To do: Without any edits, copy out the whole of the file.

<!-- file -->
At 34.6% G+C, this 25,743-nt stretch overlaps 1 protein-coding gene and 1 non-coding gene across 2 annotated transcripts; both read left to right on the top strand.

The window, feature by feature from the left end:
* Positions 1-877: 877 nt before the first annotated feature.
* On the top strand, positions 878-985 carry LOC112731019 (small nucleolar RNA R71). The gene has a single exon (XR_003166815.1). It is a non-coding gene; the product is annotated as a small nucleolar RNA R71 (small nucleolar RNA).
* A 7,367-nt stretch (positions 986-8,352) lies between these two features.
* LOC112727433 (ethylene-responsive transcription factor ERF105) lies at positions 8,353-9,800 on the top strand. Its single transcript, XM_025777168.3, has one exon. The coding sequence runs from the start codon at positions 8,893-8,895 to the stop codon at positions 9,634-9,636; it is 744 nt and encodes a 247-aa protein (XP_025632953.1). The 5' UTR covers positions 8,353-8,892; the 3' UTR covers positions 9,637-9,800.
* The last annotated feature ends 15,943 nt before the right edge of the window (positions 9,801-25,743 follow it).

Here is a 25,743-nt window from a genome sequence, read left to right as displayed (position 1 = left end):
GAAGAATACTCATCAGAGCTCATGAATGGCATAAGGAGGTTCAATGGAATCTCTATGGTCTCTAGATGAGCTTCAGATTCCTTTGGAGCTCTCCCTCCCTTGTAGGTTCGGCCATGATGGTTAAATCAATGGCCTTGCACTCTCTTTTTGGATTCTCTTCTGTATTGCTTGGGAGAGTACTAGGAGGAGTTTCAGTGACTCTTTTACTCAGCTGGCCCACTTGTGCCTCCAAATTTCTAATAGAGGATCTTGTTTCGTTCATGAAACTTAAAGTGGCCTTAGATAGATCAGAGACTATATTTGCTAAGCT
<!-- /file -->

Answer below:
At 34.6% G+C, this 25,743-nt stretch overlaps 1 protein-coding gene and 1 non-coding gene across 2 annotated transcripts; both read left to right on the top strand.

The window, feature by feature from the left end:
* Positions 1-877: 877 nt before the first annotated feature.
* On the top strand, positions 878-985 carry LOC112731019 (small nucleolar RNA R71). The gene has a single exon (XR_003166815.1). It is a non-coding gene; the product is annotated as a small nucleolar RNA R71 (small nucleolar RNA).
* A 7,367-nt stretch (positions 986-8,352) lies between these two features.
* LOC112727433 (ethylene-responsive transcription factor ERF105) lies at positions 8,353-9,800 on the top strand. Its single transcript, XM_025777168.3, has one exon. The coding sequence runs from the start codon at positions 8,893-8,895 to the stop codon at positions 9,634-9,636; it is 744 nt and encodes a 247-aa protein (XP_025632953.1). The 5' UTR covers positions 8,353-8,892; the 3' UTR covers positions 9,637-9,800.
* The last annotated feature ends 15,943 nt before the right edge of the window (positions 9,801-25,743 follow it).

Here is a 25,743-nt window from a genome sequence, read left to right as displayed (position 1 = left end):
GAAGAATACTCATCAGAGCTCATGAATGGCATAAGGAGGTTCAATGGAATCTCTATGGTCTCTAGATGAGCTTCAGATTCCTTTGGAGCTCTCCCTCCCTTGTAGGTTCGGCCATGATGGTTAAATCAATGGCCTTGCACTCTCTTTTTGGATTCTCTTCTGTATTGCTTGGGAGAGTACTAGGAGGAGTTTCAGTGACTCTTTTACTCAGCTGGCCCACTTGTGCCTCCAAATTTCTAATAGAGGATCTTGTTTCGTTCATGAAACTTAAAGTGGCCTTAGATAGATCAGAGACTATATTTGCTAAGCT